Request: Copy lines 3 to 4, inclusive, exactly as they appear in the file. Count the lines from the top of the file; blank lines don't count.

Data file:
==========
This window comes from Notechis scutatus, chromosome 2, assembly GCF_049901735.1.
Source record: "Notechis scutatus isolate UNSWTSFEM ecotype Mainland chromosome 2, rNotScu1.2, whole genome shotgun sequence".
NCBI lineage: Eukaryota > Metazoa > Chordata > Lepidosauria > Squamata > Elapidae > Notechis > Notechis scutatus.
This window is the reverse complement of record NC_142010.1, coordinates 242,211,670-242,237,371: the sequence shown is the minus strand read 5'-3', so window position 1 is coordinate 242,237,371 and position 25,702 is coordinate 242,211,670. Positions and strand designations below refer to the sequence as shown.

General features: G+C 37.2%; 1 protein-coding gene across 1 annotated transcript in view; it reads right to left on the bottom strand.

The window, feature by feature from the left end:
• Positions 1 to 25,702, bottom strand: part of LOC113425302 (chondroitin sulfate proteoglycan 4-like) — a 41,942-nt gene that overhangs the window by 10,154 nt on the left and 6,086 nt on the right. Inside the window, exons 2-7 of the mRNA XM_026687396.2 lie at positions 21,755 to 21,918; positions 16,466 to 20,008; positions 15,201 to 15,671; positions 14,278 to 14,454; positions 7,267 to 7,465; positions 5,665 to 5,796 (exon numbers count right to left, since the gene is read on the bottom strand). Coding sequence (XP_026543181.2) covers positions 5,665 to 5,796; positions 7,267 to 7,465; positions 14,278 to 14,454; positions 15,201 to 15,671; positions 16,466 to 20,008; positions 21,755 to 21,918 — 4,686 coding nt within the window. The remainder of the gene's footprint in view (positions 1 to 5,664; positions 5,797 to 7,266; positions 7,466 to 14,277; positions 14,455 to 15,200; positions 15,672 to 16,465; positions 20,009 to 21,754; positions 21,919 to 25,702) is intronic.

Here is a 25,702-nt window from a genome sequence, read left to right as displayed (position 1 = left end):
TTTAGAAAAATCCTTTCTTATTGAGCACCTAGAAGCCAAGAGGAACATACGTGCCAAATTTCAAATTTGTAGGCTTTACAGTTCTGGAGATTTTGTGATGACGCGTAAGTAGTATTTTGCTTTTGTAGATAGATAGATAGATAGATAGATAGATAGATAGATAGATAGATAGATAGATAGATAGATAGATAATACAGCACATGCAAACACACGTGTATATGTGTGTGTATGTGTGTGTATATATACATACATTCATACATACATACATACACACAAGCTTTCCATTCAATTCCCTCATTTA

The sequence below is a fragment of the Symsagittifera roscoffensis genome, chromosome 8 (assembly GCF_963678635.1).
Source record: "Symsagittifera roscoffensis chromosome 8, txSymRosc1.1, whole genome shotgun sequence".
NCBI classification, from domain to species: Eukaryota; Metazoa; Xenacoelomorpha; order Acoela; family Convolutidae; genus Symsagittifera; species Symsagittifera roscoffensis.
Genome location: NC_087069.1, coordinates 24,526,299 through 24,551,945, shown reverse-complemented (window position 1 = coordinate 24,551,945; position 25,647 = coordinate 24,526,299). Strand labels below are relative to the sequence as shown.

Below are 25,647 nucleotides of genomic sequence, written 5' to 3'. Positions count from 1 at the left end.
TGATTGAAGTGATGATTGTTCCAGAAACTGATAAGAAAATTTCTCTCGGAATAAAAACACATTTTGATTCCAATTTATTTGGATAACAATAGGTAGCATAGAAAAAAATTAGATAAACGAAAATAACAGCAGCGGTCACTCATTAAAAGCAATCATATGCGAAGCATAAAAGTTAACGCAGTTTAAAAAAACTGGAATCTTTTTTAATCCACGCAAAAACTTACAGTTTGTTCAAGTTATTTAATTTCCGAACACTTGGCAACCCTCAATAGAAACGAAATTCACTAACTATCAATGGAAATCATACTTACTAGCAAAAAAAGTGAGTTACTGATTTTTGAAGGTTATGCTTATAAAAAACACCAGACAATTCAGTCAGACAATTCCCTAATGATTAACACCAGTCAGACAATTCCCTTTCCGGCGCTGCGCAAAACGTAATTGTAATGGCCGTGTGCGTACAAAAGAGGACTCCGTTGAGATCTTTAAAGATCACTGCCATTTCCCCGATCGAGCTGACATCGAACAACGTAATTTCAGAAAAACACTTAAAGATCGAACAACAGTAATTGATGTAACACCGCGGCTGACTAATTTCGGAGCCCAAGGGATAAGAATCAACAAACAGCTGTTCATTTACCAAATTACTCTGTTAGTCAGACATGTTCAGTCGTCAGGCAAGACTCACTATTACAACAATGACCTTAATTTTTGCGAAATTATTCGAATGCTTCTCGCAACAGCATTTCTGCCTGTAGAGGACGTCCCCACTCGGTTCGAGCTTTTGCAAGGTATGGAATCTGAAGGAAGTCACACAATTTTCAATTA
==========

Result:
NCBI lineage: Eukaryota > Metazoa > Chordata > Lepidosauria > Squamata > Elapidae > Notechis > Notechis scutatus.
This window is the reverse complement of record NC_142010.1, coordinates 242,211,670-242,237,371: the sequence shown is the minus strand read 5'-3', so window position 1 is coordinate 242,237,371 and position 25,702 is coordinate 242,211,670. Positions and strand designations below refer to the sequence as shown.